Wednesday, July 18, 2012

Laminate Scrap Monoprints

I love the laminator. It comes in so handy when preserving sample artwork, bulletin board elements, etc. for future use. But every time I laminated something, I found myself wishing there was a way to save those scraps of laminate from the trash can. I started stashing the bigger pieces until I could find a way to use them. It turns out that laminate scraps make a great matrix for monoprints!

My older students (4th grade) made monoprints in one class period. I explained that usually printmaking can yield several identical prints, a MONOprint means "one" print and. We rolled a piece of tape to hold the laminate down on the table to make painting and printing easier. We used tempera paint and it does dry rather quickly so painting fast enough was the biggest challenge for the students. To print, we flipped drawing paper over on top of the wet paint and rubbed gently with our fingers. I didn't have a template for making prints even since the laminate scraps were not all the same size, so we just chopped the dry prints on the paper cutter to even up the borders.

I gave my first class of 2nd grade students the chance to draw a plan on paper first, slide the paper underneath the laminate scrap for a guide, then paint. Problem: this confused the students and several painted on the paper instead of the laminate or printed on the ancient copy paper instead of the nicer drawing paper. After the first class, the students painted directly on the laminate scrap instead of drawing first. If the students messed up, they could wipe it off and start again. 

When I saw the dried monoprints made by 2nd grade students, some were, well, hard to define. To remedy this, students trimmed and mounted their monoprints on black construction paper, used color sticks to create lines, shapes, and patterns in the border, and then touched up their prints by filling in gaps with color.

When I was student teaching, my mentor teacher taught a lesson where students created pictures by fusing tissue paper pieces on top of laminate scraps with modpodge. The tissue paper peeled right off when finished and looked awesome hanging on windows. Do you have a clever way to reuse laminate scraps?


  1. I LOVE these and, as one who also saves laminating scraps, not knowing exactly how I might one day use them, I appreciate the inspiration. Thanks!!

  2. I have never used my scraps but I have laminated pieces of heavy weight paper to use as momoprinting plates and mini white boards. I also run off LARGE pieces of laminating film and use it to cover my bulletin board displays so that little fingers are not curiously touching the art work. It works great and I can re-use it a couple of times before I have to replace it. :)

  3. Nice! I've saved laminate scraps myself, not really sure what I was going to do with them, but knowing they had a purpose. The only thing I'd found was using them in a texture collage along with other materials - they make the perfect"smooth". The glue underneath disappears when dry, although it doesn't stick long term. Anyway, love your idea. I will put a collection box by the laminator for all the teachers to use.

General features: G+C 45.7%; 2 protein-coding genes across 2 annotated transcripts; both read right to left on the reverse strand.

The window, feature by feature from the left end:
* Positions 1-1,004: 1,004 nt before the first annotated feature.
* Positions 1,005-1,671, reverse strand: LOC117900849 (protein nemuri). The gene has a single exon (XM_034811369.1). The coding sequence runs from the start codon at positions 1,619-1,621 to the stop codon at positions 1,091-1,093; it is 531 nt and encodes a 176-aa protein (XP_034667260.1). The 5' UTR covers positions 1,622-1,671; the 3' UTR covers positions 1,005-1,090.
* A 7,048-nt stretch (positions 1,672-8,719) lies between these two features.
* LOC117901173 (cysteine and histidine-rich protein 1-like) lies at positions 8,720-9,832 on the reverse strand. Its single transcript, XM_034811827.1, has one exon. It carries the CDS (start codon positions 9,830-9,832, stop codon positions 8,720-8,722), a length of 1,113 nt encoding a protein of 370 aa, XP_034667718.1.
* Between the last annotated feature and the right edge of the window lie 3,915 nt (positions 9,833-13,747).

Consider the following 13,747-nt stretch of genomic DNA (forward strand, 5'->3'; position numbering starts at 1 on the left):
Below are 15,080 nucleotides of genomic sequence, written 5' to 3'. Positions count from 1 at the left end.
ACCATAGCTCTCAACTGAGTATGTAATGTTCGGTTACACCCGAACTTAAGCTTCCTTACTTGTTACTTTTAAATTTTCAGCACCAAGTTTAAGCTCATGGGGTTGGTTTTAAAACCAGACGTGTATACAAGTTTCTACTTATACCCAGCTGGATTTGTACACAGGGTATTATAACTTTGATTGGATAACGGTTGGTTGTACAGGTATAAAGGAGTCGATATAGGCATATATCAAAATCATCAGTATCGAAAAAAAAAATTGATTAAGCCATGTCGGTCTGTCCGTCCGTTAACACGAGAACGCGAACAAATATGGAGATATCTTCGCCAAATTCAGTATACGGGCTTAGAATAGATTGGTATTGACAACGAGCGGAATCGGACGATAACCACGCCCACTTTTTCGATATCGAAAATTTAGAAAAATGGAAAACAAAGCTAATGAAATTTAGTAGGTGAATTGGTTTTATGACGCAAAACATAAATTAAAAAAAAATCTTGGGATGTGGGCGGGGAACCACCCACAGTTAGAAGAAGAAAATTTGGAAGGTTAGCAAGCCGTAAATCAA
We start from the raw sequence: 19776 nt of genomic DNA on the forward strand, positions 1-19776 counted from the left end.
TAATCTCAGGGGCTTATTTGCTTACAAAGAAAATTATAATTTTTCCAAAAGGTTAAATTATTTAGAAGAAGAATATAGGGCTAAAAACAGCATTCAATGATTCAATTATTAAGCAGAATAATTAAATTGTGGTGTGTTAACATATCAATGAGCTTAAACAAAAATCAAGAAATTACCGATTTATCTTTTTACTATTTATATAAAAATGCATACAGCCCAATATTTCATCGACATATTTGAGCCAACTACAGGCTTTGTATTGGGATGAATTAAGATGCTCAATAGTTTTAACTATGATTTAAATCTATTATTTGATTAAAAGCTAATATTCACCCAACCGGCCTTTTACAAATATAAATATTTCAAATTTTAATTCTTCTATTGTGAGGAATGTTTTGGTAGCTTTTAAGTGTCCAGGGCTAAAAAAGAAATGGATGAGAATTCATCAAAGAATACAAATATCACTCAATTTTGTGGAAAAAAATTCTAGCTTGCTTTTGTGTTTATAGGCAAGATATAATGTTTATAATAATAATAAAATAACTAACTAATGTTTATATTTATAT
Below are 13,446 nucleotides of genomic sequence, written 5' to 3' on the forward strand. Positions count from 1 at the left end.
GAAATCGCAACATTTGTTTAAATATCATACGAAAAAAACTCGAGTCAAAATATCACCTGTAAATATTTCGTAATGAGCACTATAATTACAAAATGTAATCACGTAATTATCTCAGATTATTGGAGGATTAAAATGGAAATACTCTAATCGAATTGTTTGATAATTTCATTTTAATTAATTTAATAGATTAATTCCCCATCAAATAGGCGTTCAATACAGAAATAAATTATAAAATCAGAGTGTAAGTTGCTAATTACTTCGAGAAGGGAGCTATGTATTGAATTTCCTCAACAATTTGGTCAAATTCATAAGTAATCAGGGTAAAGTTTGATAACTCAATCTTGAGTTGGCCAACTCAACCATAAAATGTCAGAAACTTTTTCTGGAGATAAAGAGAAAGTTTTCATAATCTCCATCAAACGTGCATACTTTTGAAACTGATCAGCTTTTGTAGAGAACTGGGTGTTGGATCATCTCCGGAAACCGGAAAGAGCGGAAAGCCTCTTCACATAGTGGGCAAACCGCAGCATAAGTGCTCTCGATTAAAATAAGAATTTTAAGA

4. I had a lesson where we used those clear sheets that you can use to protect a piece of paper (office supply thing); I can see that laminate scraps would work as well. I had bowls of thinned glue, and the children cut varied sizes and colors of rectangles out of tissue paper, painted some glue mixture on the sheet, then stuck down the tissue paper to make some really neat stained glass-like pieces (they were supposed to completely cover the sheet with tissue paper). Then we used paint stirrer sticks to make a frame around each piece, and glued a piece of yarn on the top back to hang it with. They all looked beautiful in a window, and it required no special artistic abilities, so all the children seemed to enjoy the project. One of my favorites!
    PS: Thanks for all the great ideas, Katie!

  5. I, too, look at the scraps and wonder. You can writeon them with sharpies so we made cuff bracelets and drew olympic rings on them and scotch taped the ends together to make a cuff. Also, we stapled fake leaves on longer strips and stapled together to make leaf crowns for olympics. You can also use sharpies to write on it and have tthe yoinger kids trace over their name or shapes, etc. Also, you can use sharpies to color and make bookmarks.

  6. I fold the larger scraps and sew up the sides so I have a large, clear envelope-like thing that I can store stuff in. I trim the 'flap' so its curved. You can add velcro so it stays closed. You can stick a worksheet into it and then wipe off. If you don't have a sewing machine, you can have the kids use that japanese tape sold at arts and crafts stores that is very pretty. They can make pouches, wallets, envelopes, etc.